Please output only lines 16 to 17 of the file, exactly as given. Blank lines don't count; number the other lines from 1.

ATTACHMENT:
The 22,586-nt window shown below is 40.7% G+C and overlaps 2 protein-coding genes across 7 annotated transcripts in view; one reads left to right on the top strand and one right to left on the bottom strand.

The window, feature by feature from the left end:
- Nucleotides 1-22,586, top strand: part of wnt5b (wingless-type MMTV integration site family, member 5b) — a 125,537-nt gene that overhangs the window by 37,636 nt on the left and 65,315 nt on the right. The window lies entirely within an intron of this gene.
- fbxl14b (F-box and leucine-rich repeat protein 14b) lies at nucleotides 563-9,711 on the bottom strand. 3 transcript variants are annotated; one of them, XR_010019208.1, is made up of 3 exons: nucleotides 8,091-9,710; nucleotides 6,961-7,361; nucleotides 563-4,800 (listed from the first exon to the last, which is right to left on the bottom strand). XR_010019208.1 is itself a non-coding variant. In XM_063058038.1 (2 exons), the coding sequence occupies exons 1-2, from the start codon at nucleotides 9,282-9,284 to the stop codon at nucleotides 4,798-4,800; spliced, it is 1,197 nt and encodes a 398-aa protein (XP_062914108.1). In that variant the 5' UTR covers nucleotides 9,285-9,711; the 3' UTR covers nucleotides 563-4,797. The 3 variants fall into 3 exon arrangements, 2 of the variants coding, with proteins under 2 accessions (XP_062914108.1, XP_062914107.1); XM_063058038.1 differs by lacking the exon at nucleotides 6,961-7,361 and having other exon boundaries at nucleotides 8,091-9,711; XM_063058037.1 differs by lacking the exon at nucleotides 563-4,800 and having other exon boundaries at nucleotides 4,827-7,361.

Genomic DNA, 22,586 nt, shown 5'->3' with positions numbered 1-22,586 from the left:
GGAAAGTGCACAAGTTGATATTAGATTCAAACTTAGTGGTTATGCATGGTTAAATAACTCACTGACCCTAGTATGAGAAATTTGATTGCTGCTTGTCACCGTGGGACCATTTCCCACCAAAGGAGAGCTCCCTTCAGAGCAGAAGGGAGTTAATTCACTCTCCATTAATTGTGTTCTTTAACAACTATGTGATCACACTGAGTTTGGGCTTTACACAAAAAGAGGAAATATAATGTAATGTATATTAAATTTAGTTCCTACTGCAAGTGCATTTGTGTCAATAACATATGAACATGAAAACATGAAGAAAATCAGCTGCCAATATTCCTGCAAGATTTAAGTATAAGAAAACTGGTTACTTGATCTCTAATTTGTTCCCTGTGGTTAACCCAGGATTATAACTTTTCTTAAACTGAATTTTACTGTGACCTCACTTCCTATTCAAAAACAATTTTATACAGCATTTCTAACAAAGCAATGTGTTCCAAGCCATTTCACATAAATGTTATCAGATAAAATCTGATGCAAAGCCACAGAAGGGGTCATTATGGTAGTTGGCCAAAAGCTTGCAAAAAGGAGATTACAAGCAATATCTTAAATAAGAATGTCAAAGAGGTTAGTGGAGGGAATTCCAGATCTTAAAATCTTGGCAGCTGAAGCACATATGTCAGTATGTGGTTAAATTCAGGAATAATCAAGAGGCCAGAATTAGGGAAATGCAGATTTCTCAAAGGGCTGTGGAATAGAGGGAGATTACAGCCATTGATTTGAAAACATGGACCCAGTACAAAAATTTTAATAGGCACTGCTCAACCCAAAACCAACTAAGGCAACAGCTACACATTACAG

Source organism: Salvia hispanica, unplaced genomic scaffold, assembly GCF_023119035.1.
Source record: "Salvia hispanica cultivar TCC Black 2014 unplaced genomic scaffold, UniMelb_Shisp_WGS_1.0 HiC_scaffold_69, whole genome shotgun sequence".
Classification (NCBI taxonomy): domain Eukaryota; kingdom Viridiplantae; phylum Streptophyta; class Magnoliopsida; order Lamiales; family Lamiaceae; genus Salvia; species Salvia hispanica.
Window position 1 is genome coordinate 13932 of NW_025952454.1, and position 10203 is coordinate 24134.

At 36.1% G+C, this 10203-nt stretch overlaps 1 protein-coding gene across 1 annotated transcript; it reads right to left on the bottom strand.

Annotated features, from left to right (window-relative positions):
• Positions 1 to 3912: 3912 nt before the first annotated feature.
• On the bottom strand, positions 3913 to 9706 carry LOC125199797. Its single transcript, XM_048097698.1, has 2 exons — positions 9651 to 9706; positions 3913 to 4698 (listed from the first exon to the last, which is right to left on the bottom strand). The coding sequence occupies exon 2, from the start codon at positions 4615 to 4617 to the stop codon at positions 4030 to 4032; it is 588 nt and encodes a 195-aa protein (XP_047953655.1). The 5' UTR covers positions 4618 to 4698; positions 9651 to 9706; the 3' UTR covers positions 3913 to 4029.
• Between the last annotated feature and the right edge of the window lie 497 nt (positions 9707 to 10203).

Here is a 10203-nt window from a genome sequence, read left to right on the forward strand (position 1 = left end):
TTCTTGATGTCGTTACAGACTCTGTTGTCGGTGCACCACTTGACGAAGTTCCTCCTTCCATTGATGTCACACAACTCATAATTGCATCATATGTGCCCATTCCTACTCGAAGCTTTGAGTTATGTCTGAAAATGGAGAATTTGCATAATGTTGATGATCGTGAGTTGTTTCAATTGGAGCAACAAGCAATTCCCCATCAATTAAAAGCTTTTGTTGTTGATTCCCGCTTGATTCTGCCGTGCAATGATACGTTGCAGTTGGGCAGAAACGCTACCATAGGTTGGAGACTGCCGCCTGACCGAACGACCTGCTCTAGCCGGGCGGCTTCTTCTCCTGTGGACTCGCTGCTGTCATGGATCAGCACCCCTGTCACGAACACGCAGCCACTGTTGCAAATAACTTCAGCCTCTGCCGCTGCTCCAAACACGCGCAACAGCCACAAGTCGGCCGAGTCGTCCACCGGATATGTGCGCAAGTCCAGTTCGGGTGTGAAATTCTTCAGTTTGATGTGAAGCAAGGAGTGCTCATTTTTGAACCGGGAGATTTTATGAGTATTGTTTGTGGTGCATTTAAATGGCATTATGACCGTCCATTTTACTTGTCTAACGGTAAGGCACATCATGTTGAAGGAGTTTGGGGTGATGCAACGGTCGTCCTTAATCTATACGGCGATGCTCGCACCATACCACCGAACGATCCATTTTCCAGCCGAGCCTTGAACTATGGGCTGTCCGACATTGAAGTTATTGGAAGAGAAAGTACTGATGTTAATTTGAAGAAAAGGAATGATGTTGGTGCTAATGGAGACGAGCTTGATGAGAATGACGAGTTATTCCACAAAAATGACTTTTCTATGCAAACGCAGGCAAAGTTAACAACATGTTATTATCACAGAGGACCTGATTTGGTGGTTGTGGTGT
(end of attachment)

Here is a 10203-nt window from a genome sequence, read left to right on the forward strand (position 1 = left end):
TTCTTGATGTCGTTACAGACTCTGTTGTCGGTGCACCACTTGACGAAGTTCCTCCTTCCATTGATGTCACACAACTCATAATTGCATCATATGTGCCCATTCCTACTCGAAGCTTTGAGTTATGTCTGAAAATGGAGAATTTGCATAATGTTGATGATCGTGAGTTGTTTCAATTGGAGCAACAAGCAATTCCCCATCAATTAAAAGCTTTTGTTGTTGATTCCCGCTTGATTCTGCCGTGCAATGATACGTTGCAGTTGGGCAGAAACGCTACCATAGGTTGGAGACTGCCGCCTGACCGAACGACCTGCTCTAGCCGGGCGGCTTCTTCTCCTGTGGACTCGCTGCTGTCATGGATCAGCACCCCTGTCACGAACACGCAGCCACTGTTGCAAATAACTTCAGCCTCTGCCGCTGCTCCAAACACGCGCAACAGCCACAAGTCGGCCGAGTCGTCCACCGGATATGTGCGCAAGTCCAGTTCGGGTGTGAAATTCTTCAGTTTGATGTGAAGCAAGGAGTGCTCATTTTTGAACCGGGAGATTTTATGAGTATTGTTTGTGGTGCATTTAAATGGCATTATGACCGTCCATTTTACTTGTCTAACGGTAAGGCACATCATGTTGAAGGAGTTTGGGGTGATGCAACGGTCGTCCTTAATCTATACGGCGATGCTCGCACCATACCACCGAACGATCCATTTTCCAGCCGAGCCTTGAACTATGGGCTGTCCGACATTGAAGTTATTGGAAGAGAAAGTACTGATGTTAATTTGAAGAAAAGGAATGATGTTGGTGCTAATGGAGACGAGCTTGATGAGAATGACGAGTTATTCCACAAAAATGACTTTTCTATGCAAACGCAGGCAAAGTTAACAACATGTTATTATCACAGAGGACCTGATTTGGTGGTTGTGGTGT